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Cycling challenge set the wheels in motion for author’s new book

Writer completed 1,00-mile coastal ride in just 21 days


Cecil in Ballycastle

Cecil in Ballycastle

Cecil cycled past Stormont during his challenge

Cecil cycled past Stormont during his challenge

Cecil Lowry with his latest book, The Diary Of An Irish Pedaller

Cecil Lowry with his latest book, The Diary Of An Irish Pedaller


Cecil in Ballycastle

A Northern Ireland author has released a book he decided to pen over lockdown about an epic cycling challenge he undertook 20 years ago.

Cecil Lowry, who is originally from Downpatrick but has been living in Stockport for many years, has released The Diary of an Irish Pedaller with the help of Belfast-based publisher Shanway Press.

It details his 1,000-mile cycle around the coast of Ireland, which took 21 days.

Cecil travelled through 17 counties on two wheels at the age of 54 in June 2002. He cycled around the Aran Islands, the lakes of Killarney and even passed the Giant’s Causeway.

He said that after cycling for enjoyment as a child, he took up the sport again after retiring as a PE teacher in his fifties.

Now, at the age of 74, Cecil still enjoys cycling every day and wanted to share his epic challenge with others.

“Cycling is good because it clears my head. I really enjoy it,” he said.

“I decided to take myself off on this challenge, initially to raise money for Marie Curie after my parents had passed away. I ended up raising £3,400 at the time.”

While on holiday in Spain prior to the cycle, Cecil took a book with him to read, Around Ireland With A Fridge by Tony Hawks, which inspired him to undertake the challenge to raise as much money as he could for a charity close to his heart.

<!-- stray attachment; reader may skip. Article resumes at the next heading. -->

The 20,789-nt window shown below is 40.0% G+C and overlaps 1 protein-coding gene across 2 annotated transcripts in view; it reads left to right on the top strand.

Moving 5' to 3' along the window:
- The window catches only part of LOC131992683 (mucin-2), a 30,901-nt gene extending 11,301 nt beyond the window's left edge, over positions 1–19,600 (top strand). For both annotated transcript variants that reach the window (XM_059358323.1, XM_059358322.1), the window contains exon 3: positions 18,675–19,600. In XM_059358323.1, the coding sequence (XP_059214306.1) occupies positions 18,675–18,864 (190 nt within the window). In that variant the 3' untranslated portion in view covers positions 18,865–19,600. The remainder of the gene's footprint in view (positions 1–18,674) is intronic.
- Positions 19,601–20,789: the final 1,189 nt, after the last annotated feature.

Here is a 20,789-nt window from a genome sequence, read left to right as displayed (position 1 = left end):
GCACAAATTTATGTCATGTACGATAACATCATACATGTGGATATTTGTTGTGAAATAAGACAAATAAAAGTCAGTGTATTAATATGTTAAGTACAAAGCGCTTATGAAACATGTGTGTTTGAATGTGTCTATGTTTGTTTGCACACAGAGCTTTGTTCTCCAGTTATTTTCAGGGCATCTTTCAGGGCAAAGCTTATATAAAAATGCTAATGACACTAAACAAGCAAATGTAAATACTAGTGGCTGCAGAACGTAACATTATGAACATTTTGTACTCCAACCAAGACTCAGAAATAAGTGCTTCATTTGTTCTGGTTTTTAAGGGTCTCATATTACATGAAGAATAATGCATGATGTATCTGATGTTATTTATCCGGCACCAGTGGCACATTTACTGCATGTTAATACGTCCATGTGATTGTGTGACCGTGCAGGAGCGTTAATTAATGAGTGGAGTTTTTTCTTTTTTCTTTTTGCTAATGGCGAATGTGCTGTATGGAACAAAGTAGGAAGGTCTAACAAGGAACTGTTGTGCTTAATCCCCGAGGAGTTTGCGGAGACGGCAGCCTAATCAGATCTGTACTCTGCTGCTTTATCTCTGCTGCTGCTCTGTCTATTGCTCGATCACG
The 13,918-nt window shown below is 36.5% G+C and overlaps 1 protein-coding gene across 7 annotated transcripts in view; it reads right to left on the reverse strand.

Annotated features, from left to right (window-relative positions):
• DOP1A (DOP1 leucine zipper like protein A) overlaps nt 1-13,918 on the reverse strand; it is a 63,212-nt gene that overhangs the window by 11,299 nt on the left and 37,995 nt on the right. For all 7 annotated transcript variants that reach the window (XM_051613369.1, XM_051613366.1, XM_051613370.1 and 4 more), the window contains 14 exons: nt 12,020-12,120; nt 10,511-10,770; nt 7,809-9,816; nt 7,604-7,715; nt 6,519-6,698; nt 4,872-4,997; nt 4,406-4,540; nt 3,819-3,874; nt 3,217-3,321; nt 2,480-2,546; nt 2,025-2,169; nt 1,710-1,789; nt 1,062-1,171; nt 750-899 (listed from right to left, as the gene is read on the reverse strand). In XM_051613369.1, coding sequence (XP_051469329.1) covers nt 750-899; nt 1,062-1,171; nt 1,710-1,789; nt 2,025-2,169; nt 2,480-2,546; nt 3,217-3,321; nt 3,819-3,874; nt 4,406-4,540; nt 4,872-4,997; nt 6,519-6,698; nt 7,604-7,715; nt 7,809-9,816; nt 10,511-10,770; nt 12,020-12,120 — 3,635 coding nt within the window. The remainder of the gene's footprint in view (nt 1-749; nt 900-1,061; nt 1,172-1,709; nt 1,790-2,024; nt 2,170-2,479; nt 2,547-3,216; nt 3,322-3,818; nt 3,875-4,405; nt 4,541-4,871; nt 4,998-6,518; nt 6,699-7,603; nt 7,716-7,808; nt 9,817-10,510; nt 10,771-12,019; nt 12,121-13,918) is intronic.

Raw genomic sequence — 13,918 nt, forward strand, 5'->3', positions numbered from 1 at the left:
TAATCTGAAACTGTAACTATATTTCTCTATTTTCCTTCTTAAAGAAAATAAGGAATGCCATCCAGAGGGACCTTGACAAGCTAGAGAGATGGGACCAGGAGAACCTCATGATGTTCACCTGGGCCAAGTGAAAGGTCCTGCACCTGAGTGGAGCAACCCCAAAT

“I ended up keeping a diary during my travels of where I went to and what happened, including drinking pints on the north coast and hitching a lift on a mussel fishing boat across Carlingford Lough, as well as getting a buckle in my back wheel coming through the mountains of Mourne.

“I thought, ‘Why not turn my adventures into a book?’

When he set out to map his route, Cecil realised it would be more than 3,000 miles to cycle the entire coastline, so to keep it manageable, he worked out a route of 1,000 miles.

“My wife left me off at the boat at Holyhead with nothing but my bike and two panniers and I set off for Dublin,” he said.

“I reckoned I could cycle 50 to 60 miles a day, but even though I had a rough plan worked out, I didn’t book anywhere to stay because I wasn’t sure what was going to be too much, so I just rolled up at B&Bs and hotels when I decided I had done enough for the day.

“On a typical day I would set off at around 9.30am and finish at 4.30pm.”

Cecil carried all his own gear for the entire cycle and received no support throughout the trip, other than a phone in case of emergencies. “Some of the most memorable milestones was when I hitched a lift across Carlingford Lough with a mussel fishing boat, and when I stayed at Strandhill on the West Coast I enjoyed a seaweed bath to wind down the day,” he said.

“When I cycled through the Mournes and was on my way to Newcastle I hit my first hurdle and got a buckle in my back wheel on my way into the town. I stopped at a bike shop and they fixed it right away.

“I met some really lovely people and it’s a time of my life I’ll treasure forever, so it is nice that my stories are being turned into a book to inspire others.”

His latest book is a little bit more light-hearted than his previous works, which focused primarily on Japanese prisoners of war during the Second World War, like his father.

Released last year, Frank Pantridge MC: Japanese Prisoner of War And Inventor of the Portable Defibrillator was a huge success in UK bookstores.

It was officially launched in Northern Ireland by Dame Mary Peters along with a statue of Frank Pantridge, which was unveiled outside Lisburn Conference Centre.

The Diary of an Irish Pedaller (£10, Shanway Press) and can be purchased at

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